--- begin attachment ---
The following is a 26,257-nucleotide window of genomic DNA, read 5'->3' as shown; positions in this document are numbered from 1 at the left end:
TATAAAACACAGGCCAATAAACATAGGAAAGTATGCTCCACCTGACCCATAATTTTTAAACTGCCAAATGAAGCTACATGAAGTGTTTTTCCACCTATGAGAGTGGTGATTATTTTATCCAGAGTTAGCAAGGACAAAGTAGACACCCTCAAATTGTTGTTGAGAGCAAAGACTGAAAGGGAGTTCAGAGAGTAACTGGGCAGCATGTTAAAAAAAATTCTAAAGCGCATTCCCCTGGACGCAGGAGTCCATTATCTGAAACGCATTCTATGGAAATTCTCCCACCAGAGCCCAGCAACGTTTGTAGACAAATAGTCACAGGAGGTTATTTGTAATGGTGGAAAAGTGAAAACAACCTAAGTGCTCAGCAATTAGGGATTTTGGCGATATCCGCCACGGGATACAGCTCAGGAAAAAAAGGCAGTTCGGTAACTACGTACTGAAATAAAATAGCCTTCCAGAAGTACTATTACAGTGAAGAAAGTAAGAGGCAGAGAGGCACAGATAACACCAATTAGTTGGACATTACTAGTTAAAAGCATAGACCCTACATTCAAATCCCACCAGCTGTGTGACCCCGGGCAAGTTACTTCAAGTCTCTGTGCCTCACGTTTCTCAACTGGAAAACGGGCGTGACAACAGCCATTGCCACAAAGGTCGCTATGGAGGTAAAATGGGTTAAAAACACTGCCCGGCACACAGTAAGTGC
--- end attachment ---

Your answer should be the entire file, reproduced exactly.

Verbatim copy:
The following is a 26,257-nucleotide window of genomic DNA, read 5'->3' as shown; positions in this document are numbered from 1 at the left end:
TATAAAACACAGGCCAATAAACATAGGAAAGTATGCTCCACCTGACCCATAATTTTTAAACTGCCAAATGAAGCTACATGAAGTGTTTTTCCACCTATGAGAGTGGTGATTATTTTATCCAGAGTTAGCAAGGACAAAGTAGACACCCTCAAATTGTTGTTGAGAGCAAAGACTGAAAGGGAGTTCAGAGAGTAACTGGGCAGCATGTTAAAAAAAATTCTAAAGCGCATTCCCCTGGACGCAGGAGTCCATTATCTGAAACGCATTCTATGGAAATTCTCCCACCAGAGCCCAGCAACGTTTGTAGACAAATAGTCACAGGAGGTTATTTGTAATGGTGGAAAAGTGAAAACAACCTAAGTGCTCAGCAATTAGGGATTTTGGCGATATCCGCCACGGGATACAGCTCAGGAAAAAAAGGCAGTTCGGTAACTACGTACTGAAATAAAATAGCCTTCCAGAAGTACTATTACAGTGAAGAAAGTAAGAGGCAGAGAGGCACAGATAACACCAATTAGTTGGACATTACTAGTTAAAAGCATAGACCCTACATTCAAATCCCACCAGCTGTGTGACCCCGGGCAAGTTACTTCAAGTCTCTGTGCCTCACGTTTCTCAACTGGAAAACGGGCGTGACAACAGCCATTGCCACAAAGGTCGCTATGGAGGTAAAATGGGTTAAAAACACTGCCCGGCACACAGTAAGTGC